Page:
Funding Support: National Cancer Institute of the National Institutes of Health and U.S. Food and Drug Administration Center for Tobacco Products (U54CA229974).
Do Differences in Wording Matter? Sexual Identity, Gender Identity, and Substance Use Behaviors
(Philip T. Veliz, PhD & Luisa Kcomt, PhD, Co-Principal Investigators)
National surveys often produce disparate estimates of gender identity, sexual orientation, and common substance use behaviors even when they are conducted in the same year. Research has shown that the location of survey administration or the mode of survey delivery may affect respondents’ answers, thus accounting for some of the differences in survey estimates. However, it is difficult to determine from the survey (or data) itself how the wording of these questions may influence estimates and how respondents may interpret these questions. There is a need to assess potential differences in the wording of survey items within population-based studies to determine if this may bias estimates measuring hard-to-reach populations (i.e., sexual and gender minority individuals) and key health behaviors (e.g., nicotine/tobacco product use). This project will assess differences in the wording of survey items assessing gender identity, sexual orientation, and nicotine/tobacco product use across three national studies (i.e., the 2015 U.S. Transgender Survey, the Behavioral Risk Factor Surveillance System, and the Population Assessment of Tobacco and Health) to determine if a diverse group of respondents will interpret and answer these questions in a similar or dissimilar manner.
Funding Support: Population Dynamics and Health Program, Institute for Social Research, University of Michigan
Grand Challenges Project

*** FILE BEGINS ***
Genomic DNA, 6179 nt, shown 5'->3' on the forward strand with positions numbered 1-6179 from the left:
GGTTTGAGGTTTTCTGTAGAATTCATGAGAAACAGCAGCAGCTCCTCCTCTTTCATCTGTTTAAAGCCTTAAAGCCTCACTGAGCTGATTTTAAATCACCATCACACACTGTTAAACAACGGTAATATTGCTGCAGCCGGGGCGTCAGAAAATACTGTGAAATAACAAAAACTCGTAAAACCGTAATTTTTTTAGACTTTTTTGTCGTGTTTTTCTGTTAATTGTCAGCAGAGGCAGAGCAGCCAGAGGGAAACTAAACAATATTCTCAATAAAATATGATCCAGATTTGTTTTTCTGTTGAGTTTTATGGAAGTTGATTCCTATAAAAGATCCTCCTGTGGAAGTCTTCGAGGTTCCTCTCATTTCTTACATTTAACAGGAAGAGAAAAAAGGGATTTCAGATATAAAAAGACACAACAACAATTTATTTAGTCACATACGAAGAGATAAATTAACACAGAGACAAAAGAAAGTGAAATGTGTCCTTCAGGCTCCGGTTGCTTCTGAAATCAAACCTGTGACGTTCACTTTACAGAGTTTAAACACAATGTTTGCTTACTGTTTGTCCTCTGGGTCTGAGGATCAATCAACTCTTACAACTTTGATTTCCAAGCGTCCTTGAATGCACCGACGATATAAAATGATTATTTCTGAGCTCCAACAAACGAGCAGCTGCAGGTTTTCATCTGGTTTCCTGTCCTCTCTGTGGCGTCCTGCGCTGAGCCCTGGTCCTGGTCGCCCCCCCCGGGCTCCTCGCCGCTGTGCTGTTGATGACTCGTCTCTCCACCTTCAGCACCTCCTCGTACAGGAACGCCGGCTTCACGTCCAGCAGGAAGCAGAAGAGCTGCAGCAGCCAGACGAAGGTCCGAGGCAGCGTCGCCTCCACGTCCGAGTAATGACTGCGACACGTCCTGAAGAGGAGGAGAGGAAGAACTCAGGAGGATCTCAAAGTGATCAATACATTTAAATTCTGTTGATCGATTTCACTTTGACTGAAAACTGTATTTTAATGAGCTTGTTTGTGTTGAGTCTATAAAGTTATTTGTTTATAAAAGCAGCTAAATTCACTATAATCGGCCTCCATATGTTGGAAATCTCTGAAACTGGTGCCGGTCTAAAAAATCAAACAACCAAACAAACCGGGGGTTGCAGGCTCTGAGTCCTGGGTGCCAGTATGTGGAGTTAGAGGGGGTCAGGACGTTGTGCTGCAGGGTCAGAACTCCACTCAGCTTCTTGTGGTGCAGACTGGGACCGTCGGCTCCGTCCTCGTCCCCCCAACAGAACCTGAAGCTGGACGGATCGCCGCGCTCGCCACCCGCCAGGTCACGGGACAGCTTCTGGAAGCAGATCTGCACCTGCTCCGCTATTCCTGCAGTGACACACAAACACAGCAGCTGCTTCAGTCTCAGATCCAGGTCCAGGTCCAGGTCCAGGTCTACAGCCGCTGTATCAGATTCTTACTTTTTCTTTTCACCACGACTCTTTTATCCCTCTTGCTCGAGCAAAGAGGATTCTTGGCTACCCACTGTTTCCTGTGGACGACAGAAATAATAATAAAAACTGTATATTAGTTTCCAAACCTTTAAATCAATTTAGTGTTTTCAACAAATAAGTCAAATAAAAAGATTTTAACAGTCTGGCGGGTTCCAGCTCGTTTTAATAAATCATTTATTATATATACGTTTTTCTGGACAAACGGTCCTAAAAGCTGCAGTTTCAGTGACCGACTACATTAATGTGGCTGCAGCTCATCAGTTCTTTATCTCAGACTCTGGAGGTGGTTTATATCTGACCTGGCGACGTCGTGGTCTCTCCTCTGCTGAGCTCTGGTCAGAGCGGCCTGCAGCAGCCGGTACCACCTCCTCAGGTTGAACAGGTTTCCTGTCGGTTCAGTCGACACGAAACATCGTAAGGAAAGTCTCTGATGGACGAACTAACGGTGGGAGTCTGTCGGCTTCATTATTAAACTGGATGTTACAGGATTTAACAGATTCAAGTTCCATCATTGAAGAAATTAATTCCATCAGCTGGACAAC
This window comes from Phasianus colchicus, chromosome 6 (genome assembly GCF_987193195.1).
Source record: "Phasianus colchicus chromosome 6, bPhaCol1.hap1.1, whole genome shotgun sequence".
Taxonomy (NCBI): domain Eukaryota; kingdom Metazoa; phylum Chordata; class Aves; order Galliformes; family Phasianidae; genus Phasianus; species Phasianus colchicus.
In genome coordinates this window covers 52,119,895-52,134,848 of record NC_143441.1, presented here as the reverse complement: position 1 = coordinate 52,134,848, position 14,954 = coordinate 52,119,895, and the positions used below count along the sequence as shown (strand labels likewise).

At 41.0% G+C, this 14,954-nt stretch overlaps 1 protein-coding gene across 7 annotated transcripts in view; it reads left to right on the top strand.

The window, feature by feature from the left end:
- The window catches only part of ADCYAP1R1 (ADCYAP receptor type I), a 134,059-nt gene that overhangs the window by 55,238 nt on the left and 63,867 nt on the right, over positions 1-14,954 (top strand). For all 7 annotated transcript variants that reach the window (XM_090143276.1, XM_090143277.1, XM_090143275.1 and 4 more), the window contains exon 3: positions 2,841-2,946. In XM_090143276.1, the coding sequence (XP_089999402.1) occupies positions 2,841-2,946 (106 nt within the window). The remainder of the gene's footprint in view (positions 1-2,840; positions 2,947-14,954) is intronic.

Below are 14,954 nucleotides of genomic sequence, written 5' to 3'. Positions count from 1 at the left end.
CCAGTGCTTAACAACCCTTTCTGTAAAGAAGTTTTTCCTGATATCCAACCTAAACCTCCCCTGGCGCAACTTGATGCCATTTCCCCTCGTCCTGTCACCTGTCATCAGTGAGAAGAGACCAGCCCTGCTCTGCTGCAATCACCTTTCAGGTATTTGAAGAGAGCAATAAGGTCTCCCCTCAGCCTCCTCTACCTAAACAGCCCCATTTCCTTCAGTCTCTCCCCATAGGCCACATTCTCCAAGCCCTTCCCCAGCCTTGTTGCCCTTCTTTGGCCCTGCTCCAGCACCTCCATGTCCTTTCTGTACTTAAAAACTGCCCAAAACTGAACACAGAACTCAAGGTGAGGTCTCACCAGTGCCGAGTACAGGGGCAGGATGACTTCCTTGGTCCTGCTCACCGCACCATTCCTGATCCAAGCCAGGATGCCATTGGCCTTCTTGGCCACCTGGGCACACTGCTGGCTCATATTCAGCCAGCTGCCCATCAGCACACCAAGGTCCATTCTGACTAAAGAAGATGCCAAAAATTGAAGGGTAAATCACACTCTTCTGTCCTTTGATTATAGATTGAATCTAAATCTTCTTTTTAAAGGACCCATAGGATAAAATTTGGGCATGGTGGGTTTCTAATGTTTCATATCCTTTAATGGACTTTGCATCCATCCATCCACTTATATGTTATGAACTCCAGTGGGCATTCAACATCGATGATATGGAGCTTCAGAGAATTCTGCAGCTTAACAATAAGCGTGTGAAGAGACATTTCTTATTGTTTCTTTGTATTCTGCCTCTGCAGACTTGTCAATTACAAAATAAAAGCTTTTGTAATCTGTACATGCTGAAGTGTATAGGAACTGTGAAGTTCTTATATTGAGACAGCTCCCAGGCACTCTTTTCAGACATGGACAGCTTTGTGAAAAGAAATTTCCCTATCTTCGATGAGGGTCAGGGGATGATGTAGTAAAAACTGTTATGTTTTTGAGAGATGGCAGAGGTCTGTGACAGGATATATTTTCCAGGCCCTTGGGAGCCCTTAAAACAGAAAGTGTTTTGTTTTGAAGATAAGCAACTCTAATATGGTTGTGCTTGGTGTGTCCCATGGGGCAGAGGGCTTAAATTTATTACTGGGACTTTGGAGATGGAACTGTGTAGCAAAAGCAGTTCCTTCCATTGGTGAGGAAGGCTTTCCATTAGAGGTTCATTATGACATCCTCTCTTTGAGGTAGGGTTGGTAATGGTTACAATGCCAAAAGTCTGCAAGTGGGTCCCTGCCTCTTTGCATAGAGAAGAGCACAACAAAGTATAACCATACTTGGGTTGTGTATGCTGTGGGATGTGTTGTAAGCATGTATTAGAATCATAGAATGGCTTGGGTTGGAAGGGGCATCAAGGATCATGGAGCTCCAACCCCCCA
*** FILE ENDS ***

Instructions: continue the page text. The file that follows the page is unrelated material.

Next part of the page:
Kcomt’s work is focused on closing the health gap for vulnerable populations. She has educated healthcare providers on eliminating barriers to healthcare access and promoting an inclusive environment for sexual and gender minority (SGM) people. Her research has underscored the importance of considering discrimination as a factor influencing substance use among SGM populations. Currently, she is collaborating with colleagues at the University of Michigan to study nicotine/tobacco use among SGM people. By identifying subgroups at greater risk for nicotine/tobacco use and risk/protective factors, this work will be used to inform prevention and intervention strategies.
Kcomt has also promoted healthy development for youth, particularly through her previous work in establishing a national network of children’s bereavement camps. These camps provided bereavement support to children, adolescents, and their parents/guardians who experienced the death of a significant person in their lives. Importantly, the opioid epidemic has resulted in loss for many families through drug overdose. Combining her clinical experience with grief and loss, and research on substance use, she is committed to creating innovative ways to support children and youth who have experienced loss through drug overdose in their families.